Unexpected solution for fewer equations than unknowns


The following system has many solutions, per simple Gaussian reduction:

x - 3y + z = 1
x + y + 2z = 14

Yet Julia actually gives me a unique solution:

julia> A = [1 -3 1; 1 1 2]; u = [1, 14];

julia> A
2×3 Array{Int64,2}:
 1  -3  1
 1   1  2

julia> u
2-element Array{Int64,1}:

julia> A \ u
3-element Array{Float64,1}:

numpy errors out, as expected.

Am I entering the vectors incorrectly? What’s going on?

You’re getting the minimum-norm solution.

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Oh. Thank you for pointing that out. This is my first time back in linear algebra in 20 years, I guess I haven’t gotten that far yet.

The left-division doc didn’t mention that at all. I think I’d prefer an error.

Thanks again!

I’m not sure if/where that is explained in the documentation. It’s a side effect of calling the underlying LAPACK functions. When A is rectangular, \ performs a QR factorization. If A has more columns than rows, you receive the minimum-norm solution (in the Euclidean norm). If A has more rows than columns and has full column rank, you receive the least-squares solution. If A has more rows than columns but is column-rank deficient, you receive the minimum-norm least-squares solution. That is often the desired behavior in numerical computations.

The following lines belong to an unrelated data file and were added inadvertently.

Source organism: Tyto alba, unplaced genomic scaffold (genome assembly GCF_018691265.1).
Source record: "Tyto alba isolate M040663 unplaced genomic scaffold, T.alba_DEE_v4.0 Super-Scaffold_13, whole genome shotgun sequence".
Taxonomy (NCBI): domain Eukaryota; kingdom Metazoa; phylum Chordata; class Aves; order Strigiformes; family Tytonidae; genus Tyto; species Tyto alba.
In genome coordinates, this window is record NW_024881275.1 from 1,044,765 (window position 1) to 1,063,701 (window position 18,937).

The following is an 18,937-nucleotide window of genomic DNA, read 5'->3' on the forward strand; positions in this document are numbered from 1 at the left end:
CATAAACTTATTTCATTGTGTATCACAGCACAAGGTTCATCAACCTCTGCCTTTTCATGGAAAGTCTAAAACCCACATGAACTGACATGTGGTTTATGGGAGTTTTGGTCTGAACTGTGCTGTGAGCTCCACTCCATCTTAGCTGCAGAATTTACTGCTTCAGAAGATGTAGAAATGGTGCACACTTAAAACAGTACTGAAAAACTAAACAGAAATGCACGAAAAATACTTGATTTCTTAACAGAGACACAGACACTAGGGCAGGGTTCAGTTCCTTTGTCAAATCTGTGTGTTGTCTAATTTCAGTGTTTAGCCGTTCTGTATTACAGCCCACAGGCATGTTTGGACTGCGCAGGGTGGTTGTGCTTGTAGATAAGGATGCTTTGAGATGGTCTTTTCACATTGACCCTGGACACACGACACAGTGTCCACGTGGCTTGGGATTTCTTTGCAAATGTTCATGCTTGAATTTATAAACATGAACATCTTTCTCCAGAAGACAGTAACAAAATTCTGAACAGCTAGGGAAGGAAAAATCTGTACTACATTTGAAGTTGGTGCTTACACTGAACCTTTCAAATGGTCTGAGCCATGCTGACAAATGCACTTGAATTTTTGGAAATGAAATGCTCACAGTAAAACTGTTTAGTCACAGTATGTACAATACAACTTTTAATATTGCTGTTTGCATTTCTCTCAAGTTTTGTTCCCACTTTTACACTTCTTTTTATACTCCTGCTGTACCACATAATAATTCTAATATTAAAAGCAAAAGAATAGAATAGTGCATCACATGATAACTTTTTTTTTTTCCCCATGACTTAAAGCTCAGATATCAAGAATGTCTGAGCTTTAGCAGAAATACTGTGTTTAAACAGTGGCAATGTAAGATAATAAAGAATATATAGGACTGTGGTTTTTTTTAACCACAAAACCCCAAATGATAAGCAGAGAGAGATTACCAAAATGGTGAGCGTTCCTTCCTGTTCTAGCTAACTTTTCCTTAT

However, that behavior goes away when you work with sparse matrices, which is an unfortunate inconsistency:

julia> using SparseArrays

julia> A = [1. -3 1; 1 1 2]; u = [1, 14];  # A must have real elements

julia> B = sparse(A);

julia> B \ u
3-element Array{Float64,1}:

In this case, you receive a basic solution, i.e., one with as many zeros as the column-rank deficiency of A. It’s not the minimum-norm solution.

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@dpo thanks for the pointer to LAPACK. The main thing I am taking away from this is that what I am seeing is “expected behavior” and the details are best left as an exercise. I am ok with that.